Informants' Info Revealed in Colorado Sheriff's Office Leak
The sheriff's office of Mesa County, Colo has accidentally made its online database public, revealing the names, phone numbers, addresses and Social Security numbers of suspects and victims involved in criminal investigations, as well as the personal information of confidential drug informants.
The information breach, which was first reported by NPR, occurred in April when a Mesa County information technology employee moved the online database to what he believed was a new storage server.
The IT employee responsible for the mistake "had access to the data, and was moving it for a legitimate purpose," when the error occurred, said Heather Benjamin, public information officer for the Mesa County sheriff's department.
In the process, some of the data -- including the personal information of more than 200,000 people was uploaded to a non-secure part of the county's file transfer protocol (FTP) server.
Authorities discovered the breach on discovered on Nov. 24. In the time the information was on the non-secured FTP site, it was viewed "several times," said Jessica Peterson, Mesa County public relations director.
The FBI is working with the sheriff's department to determine who accessed the sensitive information.
"We are working to quickly identify anyone who might be affected by this as soon as possible, and will notify them as necessary," Mesa County Sheriff Stan Hilkey said in a press release.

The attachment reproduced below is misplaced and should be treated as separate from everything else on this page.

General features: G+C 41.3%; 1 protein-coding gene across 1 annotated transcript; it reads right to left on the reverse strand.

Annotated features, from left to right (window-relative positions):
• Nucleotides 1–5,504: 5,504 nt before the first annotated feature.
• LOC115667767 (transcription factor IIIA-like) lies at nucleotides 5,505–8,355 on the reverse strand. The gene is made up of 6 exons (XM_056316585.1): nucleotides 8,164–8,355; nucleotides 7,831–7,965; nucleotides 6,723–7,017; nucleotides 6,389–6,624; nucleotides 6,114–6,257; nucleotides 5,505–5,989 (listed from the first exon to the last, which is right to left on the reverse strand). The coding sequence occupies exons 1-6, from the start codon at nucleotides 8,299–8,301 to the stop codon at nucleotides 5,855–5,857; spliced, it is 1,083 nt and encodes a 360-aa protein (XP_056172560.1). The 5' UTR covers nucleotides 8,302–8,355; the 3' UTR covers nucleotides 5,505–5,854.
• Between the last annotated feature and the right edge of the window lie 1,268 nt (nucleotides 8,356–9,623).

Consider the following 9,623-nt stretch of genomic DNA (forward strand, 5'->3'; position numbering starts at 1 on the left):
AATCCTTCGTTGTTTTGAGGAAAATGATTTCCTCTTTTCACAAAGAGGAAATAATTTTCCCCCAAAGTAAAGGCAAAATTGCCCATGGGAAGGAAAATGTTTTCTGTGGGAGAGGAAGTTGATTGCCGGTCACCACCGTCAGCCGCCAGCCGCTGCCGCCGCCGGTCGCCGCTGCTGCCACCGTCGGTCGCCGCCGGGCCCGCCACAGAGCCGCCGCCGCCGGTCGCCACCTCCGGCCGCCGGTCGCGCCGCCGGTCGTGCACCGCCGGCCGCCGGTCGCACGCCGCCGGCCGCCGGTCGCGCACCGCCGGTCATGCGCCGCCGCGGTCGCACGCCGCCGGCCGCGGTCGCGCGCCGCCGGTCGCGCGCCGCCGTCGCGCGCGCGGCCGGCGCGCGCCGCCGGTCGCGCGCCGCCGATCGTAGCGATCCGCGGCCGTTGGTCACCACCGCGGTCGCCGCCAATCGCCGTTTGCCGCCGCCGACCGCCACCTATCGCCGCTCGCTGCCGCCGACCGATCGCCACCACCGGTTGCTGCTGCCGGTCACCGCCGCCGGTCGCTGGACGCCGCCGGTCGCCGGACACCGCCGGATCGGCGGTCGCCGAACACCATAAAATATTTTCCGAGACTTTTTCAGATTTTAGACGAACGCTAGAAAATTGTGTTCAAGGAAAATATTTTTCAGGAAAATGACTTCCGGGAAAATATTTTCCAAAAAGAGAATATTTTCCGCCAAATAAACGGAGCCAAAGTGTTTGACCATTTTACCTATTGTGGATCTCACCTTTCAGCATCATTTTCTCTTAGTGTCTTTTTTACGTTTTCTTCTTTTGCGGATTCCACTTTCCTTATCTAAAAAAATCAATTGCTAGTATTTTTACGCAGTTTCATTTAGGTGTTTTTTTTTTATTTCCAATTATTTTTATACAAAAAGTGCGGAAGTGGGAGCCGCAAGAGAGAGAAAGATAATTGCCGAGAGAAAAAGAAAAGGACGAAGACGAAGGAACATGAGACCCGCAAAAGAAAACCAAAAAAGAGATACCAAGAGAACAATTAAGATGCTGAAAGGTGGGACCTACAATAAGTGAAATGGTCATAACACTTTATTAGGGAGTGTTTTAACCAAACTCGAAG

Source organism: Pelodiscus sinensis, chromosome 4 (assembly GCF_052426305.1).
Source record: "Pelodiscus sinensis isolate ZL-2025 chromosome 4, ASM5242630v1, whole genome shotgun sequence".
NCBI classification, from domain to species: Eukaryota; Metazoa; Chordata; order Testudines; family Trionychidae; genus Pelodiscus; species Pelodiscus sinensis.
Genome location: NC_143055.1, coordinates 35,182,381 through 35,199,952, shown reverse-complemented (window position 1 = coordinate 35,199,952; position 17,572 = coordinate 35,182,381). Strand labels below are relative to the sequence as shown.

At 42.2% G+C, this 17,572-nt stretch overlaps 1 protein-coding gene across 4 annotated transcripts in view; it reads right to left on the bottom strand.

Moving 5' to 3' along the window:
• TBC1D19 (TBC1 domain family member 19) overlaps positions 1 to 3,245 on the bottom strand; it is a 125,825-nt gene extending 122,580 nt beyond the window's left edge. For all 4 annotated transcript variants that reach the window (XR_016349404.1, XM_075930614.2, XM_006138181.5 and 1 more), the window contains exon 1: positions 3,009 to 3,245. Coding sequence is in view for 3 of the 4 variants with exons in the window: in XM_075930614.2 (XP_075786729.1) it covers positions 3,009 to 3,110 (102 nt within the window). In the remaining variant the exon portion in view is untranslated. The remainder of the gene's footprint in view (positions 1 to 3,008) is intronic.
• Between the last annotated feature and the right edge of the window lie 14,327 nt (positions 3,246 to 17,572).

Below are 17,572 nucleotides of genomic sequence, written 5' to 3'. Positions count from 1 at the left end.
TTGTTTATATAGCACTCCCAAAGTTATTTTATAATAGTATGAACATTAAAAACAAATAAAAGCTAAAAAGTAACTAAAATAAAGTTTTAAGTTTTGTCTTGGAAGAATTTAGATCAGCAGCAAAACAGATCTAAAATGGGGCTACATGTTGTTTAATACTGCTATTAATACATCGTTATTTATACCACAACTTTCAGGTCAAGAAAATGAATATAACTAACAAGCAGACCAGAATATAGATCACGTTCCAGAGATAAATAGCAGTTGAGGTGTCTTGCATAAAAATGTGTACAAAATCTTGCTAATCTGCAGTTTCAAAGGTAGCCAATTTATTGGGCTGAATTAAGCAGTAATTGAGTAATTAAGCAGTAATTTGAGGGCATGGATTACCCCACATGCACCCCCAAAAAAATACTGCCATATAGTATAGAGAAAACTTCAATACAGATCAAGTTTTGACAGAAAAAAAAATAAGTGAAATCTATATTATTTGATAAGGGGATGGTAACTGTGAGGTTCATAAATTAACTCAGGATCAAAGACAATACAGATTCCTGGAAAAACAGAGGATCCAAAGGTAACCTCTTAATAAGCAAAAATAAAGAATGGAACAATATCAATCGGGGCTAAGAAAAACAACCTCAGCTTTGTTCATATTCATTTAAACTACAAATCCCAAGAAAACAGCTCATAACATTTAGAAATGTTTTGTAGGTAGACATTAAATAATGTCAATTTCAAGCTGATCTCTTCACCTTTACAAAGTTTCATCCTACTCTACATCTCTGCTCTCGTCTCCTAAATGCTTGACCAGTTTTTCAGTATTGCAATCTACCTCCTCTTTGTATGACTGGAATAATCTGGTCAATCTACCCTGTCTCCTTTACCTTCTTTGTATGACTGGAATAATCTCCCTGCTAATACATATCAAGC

Open access to such sensitive information poses a twofold threat, Benjamin said.
Along with the potential for fraud and identity theft against those whose information was made public, "in law enforcement we don't want criminals to know where our families are. That's a big concern," Benjamin told SecurityNewsDaily.
In the wake of such a potentially devastating breach, Mesa County has taken steps to enact stricter security policies regarding its internal data.
Peterson told SecurityNewsDaily that the county IT department has put in place a new procedure that requires anybody working on this type of software transition to get approval before moving data from their IT supervisor and a representative from the specific department whose information is being moved. Non-secure sections of the county FTP site are also being regularly monitored.
"This is not something we wished would ever happen," Peterson told SecurityNewsDaily. "Our IT department is working to mitigate any damage."
Peterson said that the employee behind the security error had been working for the county "for a long time," but is no longer employed by Mesa County.
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